People Need to Learn How to Manage Stress, Psychiatrist Says


A psychiatrist at the Federal Neuro-Psychiatric Hospital Yaba, Dr. McEdwards Nworie, has said that proper management of life’s challenges could help to reduce depression and stress.

Nworie, who gave the assertion while speaking with the News Agency of Nigeria on Monday in Lagos, said that depression and stress are common and serious mental illnesses that negatively affect the way people feel, think and act.

People Need to Learn How to Manage Stress, Psychiatrist Says
Image credit: Verywell. People Need to Learn How to Manage Stress, Psychiatrist Says

He said that stress is a risk factor for depression and mental health problems which could lead to suicide.

Nworie, also the General Secretary, Association of Resident Doctors in the hospital, said that mental health problems are among the most important contributors to the burden of disease and disability worldwide.

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According to him, it is important for people to know how to prevent, control and manage stress and depression to ensure their well-being. He expressed the need to identify individual stressors to be able to deal with most of the day-to-day stressors of life.

He said research revealed that, in the African region alone, about 30 million people suffer from depression. Nworie, therefore, called on government at all levels to support mental health programmes by allocating adequate human and financial resources to respond to this growing burden.

“Depression is an illness characterised by persistent sadness, loss of interest and ability to perform daily activities for a period of over two weeks. It is associated with feelings of guilt or low self-worth, disturbed sleep or appetite, tiredness and poor concentration.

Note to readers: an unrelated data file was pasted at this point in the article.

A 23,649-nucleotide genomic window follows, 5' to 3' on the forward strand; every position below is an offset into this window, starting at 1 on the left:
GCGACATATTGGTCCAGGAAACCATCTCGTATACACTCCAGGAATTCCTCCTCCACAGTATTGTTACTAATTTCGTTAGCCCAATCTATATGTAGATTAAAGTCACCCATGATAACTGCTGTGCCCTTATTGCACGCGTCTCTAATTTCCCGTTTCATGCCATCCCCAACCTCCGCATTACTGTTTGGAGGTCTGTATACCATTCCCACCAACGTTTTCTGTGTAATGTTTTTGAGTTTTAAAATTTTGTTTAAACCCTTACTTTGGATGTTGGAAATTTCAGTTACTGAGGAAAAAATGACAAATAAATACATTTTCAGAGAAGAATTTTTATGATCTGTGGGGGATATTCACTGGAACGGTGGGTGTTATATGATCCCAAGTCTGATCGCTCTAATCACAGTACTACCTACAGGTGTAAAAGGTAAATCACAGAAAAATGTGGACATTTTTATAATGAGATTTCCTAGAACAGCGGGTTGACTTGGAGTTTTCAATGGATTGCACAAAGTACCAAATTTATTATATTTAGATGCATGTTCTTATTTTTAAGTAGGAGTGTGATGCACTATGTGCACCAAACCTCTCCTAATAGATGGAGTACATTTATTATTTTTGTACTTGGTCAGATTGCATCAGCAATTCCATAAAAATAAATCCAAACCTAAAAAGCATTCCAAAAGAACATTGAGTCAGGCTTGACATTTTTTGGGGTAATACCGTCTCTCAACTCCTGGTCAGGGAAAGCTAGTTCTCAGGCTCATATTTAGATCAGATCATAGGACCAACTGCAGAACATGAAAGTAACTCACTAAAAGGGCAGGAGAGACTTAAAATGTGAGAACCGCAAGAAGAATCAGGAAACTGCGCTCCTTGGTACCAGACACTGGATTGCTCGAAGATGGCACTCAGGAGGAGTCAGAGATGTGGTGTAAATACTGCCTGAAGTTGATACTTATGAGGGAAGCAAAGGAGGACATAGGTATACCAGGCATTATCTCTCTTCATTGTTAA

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“Major causes of depression include loss of loved ones or relationships, poverty, stress, economic challenges, unemployment, physical illnesses, alcohol abuse, drug use and traumatic situations such as violence and war.

“Lack of availability of psychotropic medicines, proper information with well-structured psychotherapy and other effective measures for primary healthcare services to treat depression are cause for concern,” Nworie said.

He explained that economic hardship amid the current Coronavirus pandemic contributed to depression and stress increase in the country.

Nworie said that a depressed person sharing challenges with a psychiatrist or family members could bring relief.

He advised people who were faced with some challenges to learn to share their problems, saying “a problem shared is a problem half solved’’.

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“In Nigeria, we are dealing with a lot of issues; businesses are falling, things are expensive, cash is hard to come by and basic amenities are lacking.

“The statistics may not be there, but by observations, people are bottling up emotions and challenges, instead of speaking out.

“There is need for people to speak out, let us not be intimidated and bottle up our anxieties and frustrations; it can result to high level of suicidal tendencies,” Nworie said.



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